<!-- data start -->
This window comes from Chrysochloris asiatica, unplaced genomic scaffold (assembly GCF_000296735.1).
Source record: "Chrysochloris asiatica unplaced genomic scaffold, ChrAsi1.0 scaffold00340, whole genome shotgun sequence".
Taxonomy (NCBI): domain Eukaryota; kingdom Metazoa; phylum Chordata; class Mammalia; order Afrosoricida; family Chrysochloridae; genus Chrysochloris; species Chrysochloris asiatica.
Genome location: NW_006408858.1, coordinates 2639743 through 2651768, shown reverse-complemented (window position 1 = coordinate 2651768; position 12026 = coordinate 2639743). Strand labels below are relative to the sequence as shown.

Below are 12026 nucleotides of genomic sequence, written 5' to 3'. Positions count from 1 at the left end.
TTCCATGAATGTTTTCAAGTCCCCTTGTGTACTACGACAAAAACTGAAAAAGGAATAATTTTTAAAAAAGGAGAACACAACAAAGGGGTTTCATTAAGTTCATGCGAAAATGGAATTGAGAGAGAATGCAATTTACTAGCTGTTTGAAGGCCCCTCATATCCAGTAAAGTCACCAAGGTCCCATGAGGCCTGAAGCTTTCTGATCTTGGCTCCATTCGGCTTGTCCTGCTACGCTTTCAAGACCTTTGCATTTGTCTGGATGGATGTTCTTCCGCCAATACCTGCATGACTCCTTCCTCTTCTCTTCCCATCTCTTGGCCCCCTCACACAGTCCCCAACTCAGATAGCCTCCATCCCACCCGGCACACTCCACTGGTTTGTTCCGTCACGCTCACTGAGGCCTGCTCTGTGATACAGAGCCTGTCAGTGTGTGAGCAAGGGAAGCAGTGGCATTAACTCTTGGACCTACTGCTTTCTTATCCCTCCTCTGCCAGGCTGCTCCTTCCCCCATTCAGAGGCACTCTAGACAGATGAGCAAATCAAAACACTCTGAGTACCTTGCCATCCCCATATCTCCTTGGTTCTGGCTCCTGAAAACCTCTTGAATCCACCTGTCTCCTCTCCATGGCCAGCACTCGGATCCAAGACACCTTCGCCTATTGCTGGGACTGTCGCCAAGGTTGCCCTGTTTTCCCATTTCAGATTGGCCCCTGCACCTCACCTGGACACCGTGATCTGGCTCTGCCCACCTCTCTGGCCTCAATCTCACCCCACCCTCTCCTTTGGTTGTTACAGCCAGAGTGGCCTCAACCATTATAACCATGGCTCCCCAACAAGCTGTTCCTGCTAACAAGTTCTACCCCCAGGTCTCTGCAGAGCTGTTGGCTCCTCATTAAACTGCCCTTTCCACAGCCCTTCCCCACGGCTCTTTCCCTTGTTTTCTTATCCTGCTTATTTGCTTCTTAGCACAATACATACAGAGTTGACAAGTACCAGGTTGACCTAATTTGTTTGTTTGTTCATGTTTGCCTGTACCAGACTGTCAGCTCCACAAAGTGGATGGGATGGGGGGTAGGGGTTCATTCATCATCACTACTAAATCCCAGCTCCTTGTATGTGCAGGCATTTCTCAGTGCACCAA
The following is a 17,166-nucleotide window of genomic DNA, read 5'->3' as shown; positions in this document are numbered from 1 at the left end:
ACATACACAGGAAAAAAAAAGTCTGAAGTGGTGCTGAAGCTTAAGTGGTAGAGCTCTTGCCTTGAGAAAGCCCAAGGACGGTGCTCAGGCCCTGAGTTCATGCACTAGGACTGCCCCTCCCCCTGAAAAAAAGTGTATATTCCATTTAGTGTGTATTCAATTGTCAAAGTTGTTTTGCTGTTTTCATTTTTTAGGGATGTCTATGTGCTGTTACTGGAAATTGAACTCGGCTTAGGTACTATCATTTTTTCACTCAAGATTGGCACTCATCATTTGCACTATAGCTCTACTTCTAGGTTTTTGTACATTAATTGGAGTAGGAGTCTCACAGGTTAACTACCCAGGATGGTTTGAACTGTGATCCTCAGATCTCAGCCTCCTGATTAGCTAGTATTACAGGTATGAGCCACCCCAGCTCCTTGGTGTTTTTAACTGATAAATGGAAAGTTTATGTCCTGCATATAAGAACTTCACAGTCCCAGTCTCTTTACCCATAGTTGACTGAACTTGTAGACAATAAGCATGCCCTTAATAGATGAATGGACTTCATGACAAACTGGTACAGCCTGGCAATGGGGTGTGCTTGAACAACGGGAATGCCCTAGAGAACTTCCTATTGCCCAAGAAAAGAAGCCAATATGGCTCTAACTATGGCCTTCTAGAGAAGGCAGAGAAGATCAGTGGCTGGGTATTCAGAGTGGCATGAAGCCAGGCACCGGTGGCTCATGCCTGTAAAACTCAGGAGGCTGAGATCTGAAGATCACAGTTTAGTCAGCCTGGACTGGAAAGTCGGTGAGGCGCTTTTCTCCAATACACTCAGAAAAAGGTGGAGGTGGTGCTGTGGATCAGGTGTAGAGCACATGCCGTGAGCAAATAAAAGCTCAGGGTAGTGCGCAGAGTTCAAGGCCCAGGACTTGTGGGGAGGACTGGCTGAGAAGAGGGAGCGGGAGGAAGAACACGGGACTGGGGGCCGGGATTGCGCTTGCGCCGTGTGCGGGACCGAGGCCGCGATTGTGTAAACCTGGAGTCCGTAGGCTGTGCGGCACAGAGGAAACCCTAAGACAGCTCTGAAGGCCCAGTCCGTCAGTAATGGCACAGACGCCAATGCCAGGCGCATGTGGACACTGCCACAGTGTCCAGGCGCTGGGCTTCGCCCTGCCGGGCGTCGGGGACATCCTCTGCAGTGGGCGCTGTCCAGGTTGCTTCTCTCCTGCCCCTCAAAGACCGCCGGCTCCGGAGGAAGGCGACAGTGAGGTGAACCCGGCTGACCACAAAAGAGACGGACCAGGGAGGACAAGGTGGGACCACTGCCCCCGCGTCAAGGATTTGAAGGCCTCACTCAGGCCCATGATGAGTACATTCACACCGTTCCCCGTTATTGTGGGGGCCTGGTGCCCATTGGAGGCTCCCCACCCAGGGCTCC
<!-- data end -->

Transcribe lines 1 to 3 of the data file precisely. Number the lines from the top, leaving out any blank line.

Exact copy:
This window comes from Chrysochloris asiatica, unplaced genomic scaffold (assembly GCF_000296735.1).
Source record: "Chrysochloris asiatica unplaced genomic scaffold, ChrAsi1.0 scaffold00340, whole genome shotgun sequence".
Taxonomy (NCBI): domain Eukaryota; kingdom Metazoa; phylum Chordata; class Mammalia; order Afrosoricida; family Chrysochloridae; genus Chrysochloris; species Chrysochloris asiatica.